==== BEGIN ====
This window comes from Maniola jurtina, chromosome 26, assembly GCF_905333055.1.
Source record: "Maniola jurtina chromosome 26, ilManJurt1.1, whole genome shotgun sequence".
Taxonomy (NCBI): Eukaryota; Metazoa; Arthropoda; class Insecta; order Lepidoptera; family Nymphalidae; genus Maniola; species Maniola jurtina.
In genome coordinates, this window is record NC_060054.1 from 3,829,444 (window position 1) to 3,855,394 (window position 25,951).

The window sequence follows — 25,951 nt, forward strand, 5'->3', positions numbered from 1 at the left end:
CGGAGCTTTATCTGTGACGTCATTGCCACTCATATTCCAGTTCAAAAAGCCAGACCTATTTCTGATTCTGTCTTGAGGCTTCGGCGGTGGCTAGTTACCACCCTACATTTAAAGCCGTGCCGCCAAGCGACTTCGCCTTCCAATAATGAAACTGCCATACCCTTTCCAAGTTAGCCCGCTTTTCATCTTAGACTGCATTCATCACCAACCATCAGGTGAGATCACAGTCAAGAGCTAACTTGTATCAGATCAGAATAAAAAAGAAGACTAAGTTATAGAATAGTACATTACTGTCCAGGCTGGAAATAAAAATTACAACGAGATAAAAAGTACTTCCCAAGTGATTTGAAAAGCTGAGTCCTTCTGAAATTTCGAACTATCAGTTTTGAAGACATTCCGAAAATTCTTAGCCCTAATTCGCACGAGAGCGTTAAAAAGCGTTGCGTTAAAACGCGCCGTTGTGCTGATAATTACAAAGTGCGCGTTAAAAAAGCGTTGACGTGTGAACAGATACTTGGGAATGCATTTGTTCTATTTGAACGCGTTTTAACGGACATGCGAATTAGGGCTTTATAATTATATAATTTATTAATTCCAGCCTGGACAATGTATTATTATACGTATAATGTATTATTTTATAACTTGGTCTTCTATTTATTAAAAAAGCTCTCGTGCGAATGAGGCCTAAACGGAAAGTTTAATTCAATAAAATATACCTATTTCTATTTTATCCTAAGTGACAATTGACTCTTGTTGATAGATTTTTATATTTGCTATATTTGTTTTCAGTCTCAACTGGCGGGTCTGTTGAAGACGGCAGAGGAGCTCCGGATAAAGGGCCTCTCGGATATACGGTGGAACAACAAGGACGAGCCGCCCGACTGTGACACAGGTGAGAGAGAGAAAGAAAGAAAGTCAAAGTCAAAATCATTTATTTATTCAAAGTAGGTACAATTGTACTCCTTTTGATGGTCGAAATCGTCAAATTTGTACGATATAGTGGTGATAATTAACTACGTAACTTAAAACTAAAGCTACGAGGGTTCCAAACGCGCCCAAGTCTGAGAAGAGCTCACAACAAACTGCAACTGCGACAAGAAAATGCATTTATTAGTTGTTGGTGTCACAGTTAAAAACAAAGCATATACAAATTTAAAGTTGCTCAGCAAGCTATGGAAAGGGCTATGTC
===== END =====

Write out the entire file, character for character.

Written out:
This window comes from Maniola jurtina, chromosome 26, assembly GCF_905333055.1.
Source record: "Maniola jurtina chromosome 26, ilManJurt1.1, whole genome shotgun sequence".
Taxonomy (NCBI): Eukaryota; Metazoa; Arthropoda; class Insecta; order Lepidoptera; family Nymphalidae; genus Maniola; species Maniola jurtina.
In genome coordinates, this window is record NC_060054.1 from 3,829,444 (window position 1) to 3,855,394 (window position 25,951).

The window sequence follows — 25,951 nt, forward strand, 5'->3', positions numbered from 1 at the left end:
CGGAGCTTTATCTGTGACGTCATTGCCACTCATATTCCAGTTCAAAAAGCCAGACCTATTTCTGATTCTGTCTTGAGGCTTCGGCGGTGGCTAGTTACCACCCTACATTTAAAGCCGTGCCGCCAAGCGACTTCGCCTTCCAATAATGAAACTGCCATACCCTTTCCAAGTTAGCCCGCTTTTCATCTTAGACTGCATTCATCACCAACCATCAGGTGAGATCACAGTCAAGAGCTAACTTGTATCAGATCAGAATAAAAAAGAAGACTAAGTTATAGAATAGTACATTACTGTCCAGGCTGGAAATAAAAATTACAACGAGATAAAAAGTACTTCCCAAGTGATTTGAAAAGCTGAGTCCTTCTGAAATTTCGAACTATCAGTTTTGAAGACATTCCGAAAATTCTTAGCCCTAATTCGCACGAGAGCGTTAAAAAGCGTTGCGTTAAAACGCGCCGTTGTGCTGATAATTACAAAGTGCGCGTTAAAAAAGCGTTGACGTGTGAACAGATACTTGGGAATGCATTTGTTCTATTTGAACGCGTTTTAACGGACATGCGAATTAGGGCTTTATAATTATATAATTTATTAATTCCAGCCTGGACAATGTATTATTATACGTATAATGTATTATTTTATAACTTGGTCTTCTATTTATTAAAAAAGCTCTCGTGCGAATGAGGCCTAAACGGAAAGTTTAATTCAATAAAATATACCTATTTCTATTTTATCCTAAGTGACAATTGACTCTTGTTGATAGATTTTTATATTTGCTATATTTGTTTTCAGTCTCAACTGGCGGGTCTGTTGAAGACGGCAGAGGAGCTCCGGATAAAGGGCCTCTCGGATATACGGTGGAACAACAAGGACGAGCCGCCCGACTGTGACACAGGTGAGAGAGAGAAAGAAAGAAAGTCAAAGTCAAAATCATTTATTTATTCAAAGTAGGTACAATTGTACTCCTTTTGATGGTCGAAATCGTCAAATTTGTACGATATAGTGGTGATAATTAACTACGTAACTTAAAACTAAAGCTACGAGGGTTCCAAACGCGCCCAAGTCTGAGAAGAGCTCACAACAAACTGCAACTGCGACAAGAAAATGCATTTATTAGTTGTTGGTGTCACAGTTAAAAACAAAGCATATACAAATTTAAAGTTGCTCAGCAAGCTATGGAAAGGGCTATGTC